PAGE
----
Gluten and neurological problems

Eoin Roe, Chiropractic

Call 087 958 2362

The research around the negative effects of gluten is growing all the time. Often the focus is only on coeliac disease, which manifests with gastrointestinal symptoms like pain, bloating, diarrhoea, constipation and damages the lining of the gut. More recent research is showing that actually two-thirds of people with gluten sensitivity present solely with neurological symptoms and don’t have any gut-based symptoms at all. For these people they may find that they have brain fog, memory loss, declining cognitive function, balance issues and unusual unexplained neurological symptoms.

 The standard tests for coeliac disease and gluten sensitivity are limited. Coeliac disease is an autoimmune condition where the person is producing antibodies to tTg2 (Tissue transglutaminase 2) and to alpha-gliadin, both of which are tested for in blood tests.

 Tissue transglutaminases are enzymes involved in creating the protein structures that hold cells together, tTg2 is found in the gut but there other important tTg’s namely tTg3 found in the skin and tTg6 found in the brain and nervous tissue, that most tests do not include. 

 Alpha-gliadin is the chemical name for gluten but it is only part of the proteome found in wheat and all other grains. Many people will react to different parts of the proteome in grain and not alpha-gliadin, or they will react to tTg3 and or tTg6 and are therefore missed by conventional testing.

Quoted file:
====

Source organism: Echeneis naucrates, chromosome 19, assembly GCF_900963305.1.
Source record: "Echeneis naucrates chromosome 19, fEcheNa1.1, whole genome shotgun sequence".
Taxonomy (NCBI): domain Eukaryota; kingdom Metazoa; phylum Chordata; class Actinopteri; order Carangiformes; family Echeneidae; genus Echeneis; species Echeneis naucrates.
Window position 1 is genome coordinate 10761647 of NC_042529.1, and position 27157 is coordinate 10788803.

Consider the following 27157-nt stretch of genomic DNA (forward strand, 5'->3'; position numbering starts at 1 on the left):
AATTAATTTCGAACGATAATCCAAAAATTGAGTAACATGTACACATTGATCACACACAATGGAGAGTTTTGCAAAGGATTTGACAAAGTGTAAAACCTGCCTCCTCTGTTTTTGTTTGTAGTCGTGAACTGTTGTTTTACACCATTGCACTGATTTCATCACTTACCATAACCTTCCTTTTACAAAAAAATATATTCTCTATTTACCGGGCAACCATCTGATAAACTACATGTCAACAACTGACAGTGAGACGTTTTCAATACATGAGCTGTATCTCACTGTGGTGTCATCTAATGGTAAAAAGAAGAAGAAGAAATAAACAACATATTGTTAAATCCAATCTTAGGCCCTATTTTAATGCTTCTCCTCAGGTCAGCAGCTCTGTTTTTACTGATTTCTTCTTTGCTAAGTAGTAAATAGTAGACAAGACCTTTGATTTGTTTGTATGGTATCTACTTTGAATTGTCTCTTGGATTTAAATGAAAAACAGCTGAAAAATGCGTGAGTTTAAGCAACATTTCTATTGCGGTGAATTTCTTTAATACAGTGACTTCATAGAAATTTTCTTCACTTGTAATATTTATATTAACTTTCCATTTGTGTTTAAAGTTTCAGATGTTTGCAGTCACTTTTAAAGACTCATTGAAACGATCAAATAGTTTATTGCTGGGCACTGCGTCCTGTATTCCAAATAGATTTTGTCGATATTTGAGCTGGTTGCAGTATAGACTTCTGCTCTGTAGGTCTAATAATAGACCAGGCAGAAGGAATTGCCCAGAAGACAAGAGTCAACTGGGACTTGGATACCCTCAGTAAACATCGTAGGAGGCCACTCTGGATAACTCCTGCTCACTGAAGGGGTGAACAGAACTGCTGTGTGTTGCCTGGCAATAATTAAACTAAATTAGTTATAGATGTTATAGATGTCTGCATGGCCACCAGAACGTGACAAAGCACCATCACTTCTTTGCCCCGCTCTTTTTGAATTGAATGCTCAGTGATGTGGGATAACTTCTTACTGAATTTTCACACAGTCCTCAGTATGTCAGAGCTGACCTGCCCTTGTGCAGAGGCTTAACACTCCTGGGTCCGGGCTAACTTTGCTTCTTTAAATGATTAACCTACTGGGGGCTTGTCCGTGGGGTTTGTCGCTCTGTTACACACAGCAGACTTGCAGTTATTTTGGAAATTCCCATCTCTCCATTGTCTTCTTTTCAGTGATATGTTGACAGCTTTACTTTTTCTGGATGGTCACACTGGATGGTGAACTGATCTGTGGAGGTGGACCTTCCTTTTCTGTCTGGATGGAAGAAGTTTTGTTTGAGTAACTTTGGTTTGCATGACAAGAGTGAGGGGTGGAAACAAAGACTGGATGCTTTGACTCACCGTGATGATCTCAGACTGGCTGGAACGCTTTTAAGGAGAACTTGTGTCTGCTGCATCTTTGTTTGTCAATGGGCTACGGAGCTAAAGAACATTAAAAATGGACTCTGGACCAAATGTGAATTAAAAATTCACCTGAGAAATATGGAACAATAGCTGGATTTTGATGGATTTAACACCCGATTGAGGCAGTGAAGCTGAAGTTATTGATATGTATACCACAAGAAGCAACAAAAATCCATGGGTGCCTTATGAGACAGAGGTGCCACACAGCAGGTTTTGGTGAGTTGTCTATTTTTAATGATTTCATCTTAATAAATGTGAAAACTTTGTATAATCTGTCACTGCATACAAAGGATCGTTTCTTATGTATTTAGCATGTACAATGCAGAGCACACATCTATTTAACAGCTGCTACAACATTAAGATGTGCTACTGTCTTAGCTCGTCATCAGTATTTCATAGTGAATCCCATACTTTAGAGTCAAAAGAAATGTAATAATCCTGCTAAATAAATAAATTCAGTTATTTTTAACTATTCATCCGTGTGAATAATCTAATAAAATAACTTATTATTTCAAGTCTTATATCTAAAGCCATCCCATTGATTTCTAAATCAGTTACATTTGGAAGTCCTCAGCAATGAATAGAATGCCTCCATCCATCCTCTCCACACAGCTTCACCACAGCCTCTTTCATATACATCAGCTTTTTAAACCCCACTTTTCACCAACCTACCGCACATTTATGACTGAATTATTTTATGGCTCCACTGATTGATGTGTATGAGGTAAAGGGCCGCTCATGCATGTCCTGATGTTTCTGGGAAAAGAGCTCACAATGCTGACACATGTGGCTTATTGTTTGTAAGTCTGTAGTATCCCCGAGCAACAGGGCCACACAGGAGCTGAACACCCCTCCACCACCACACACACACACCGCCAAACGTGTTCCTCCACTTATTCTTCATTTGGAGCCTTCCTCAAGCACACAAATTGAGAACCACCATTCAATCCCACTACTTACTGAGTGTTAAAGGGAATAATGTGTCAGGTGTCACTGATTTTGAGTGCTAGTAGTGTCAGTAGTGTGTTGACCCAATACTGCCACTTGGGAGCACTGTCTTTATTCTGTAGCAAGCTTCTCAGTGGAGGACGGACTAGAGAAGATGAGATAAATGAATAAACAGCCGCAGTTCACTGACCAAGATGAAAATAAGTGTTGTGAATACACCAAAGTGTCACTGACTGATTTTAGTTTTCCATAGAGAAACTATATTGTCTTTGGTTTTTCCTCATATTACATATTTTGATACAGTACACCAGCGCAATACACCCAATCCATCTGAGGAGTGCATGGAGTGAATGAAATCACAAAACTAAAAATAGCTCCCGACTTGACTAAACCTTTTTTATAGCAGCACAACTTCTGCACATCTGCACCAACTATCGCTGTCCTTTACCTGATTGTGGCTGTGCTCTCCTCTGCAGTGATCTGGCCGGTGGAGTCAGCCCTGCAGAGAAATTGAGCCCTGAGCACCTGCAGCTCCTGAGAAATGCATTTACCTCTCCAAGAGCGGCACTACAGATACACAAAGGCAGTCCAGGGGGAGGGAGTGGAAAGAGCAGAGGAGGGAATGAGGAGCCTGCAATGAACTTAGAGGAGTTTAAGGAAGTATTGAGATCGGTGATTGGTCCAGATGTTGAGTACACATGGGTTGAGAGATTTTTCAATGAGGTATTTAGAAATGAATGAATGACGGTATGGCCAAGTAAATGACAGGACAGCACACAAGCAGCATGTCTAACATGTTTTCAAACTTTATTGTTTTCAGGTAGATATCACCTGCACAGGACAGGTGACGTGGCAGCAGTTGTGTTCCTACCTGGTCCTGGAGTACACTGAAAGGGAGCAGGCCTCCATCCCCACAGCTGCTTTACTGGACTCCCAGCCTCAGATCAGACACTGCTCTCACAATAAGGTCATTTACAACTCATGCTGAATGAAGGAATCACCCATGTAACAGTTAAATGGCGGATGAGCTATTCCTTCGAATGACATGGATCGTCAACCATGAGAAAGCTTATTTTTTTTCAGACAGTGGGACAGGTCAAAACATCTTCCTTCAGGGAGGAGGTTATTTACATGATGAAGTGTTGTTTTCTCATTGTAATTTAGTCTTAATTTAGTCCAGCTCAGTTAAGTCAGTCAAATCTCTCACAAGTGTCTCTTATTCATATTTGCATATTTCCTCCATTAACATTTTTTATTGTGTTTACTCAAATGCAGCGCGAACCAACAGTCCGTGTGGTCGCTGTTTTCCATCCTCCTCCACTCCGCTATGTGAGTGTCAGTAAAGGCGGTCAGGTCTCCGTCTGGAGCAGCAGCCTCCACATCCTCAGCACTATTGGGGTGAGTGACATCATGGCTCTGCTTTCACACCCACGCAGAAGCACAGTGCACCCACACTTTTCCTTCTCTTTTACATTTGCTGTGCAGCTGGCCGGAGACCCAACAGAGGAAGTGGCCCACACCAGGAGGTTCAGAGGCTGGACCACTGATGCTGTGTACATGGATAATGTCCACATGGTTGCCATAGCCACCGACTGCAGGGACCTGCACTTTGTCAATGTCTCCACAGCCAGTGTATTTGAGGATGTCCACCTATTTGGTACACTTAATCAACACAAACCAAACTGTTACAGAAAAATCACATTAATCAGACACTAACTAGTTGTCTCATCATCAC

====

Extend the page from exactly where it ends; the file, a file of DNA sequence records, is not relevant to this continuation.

Gluten sensitivity

Gluten can still be a problem for people who do not have celiac disease, this is referred to in the literature as NCGS (non-celiac gluten sensitivity) it is often disregarded but can cause many symptoms and for somebody who has gluten sensitivity removing gluten from their diet can be very helpful.

Cross-reactive foods

The traditional understanding is that being gluten free means removing, wheat, barley and rye from the diet. For many people removing these foods is not enough for them to have a resolution of their symptoms. This is often because of cross-reactivity of food proteins.  

 Your immune system works by recognising the arrangements of amino acids which make up protein chains in food. If two different foods have a similar sequence of amino acids the immune system can make a mistake and produce reactions against those foods as well.

 The most common cross-reactive foods are all other grains and dairy.

Cross reactivity and molecular mimicry and
brain function

Just as certain foods can be mistaken by the immune system, the immune system can mistake other tissues in your brain and this is known as molecular mimicry. This occurs when the immune system mistakes brain tissue for gluten and causes an immune reaction in your brain. It does this because some brain tissues and gluten have identical amino acid sequences.

 A part of the brain that is particularly susceptible is called the cerebellum, and when people are producing antibodies to gluten these can also bind in the cerebellum and cause problems with balance known as cerebellar ataxia. This can also lead to increased anxiety and sound and light sensitivity.

 The good news is that for many people with these problems a complete removal of gluten from their diet can prompt a complete resolution of symptoms. If you have been diagnosed with celiac disease or gluten sensitivity and have removed wheat, barley and rye from your diet but are still having gastrointestinal symptoms or are still suffering with mood problems, skin or balance issues, testing for cross-reactive foods and removing these from the diet may help you achieve the changes that you are looking for.

Eoin Roe is a certified functional medicine practitioner and chiropractor based at Skibbereen. Please feel to make contact through the website or call 028 62081. 

WCP Staff

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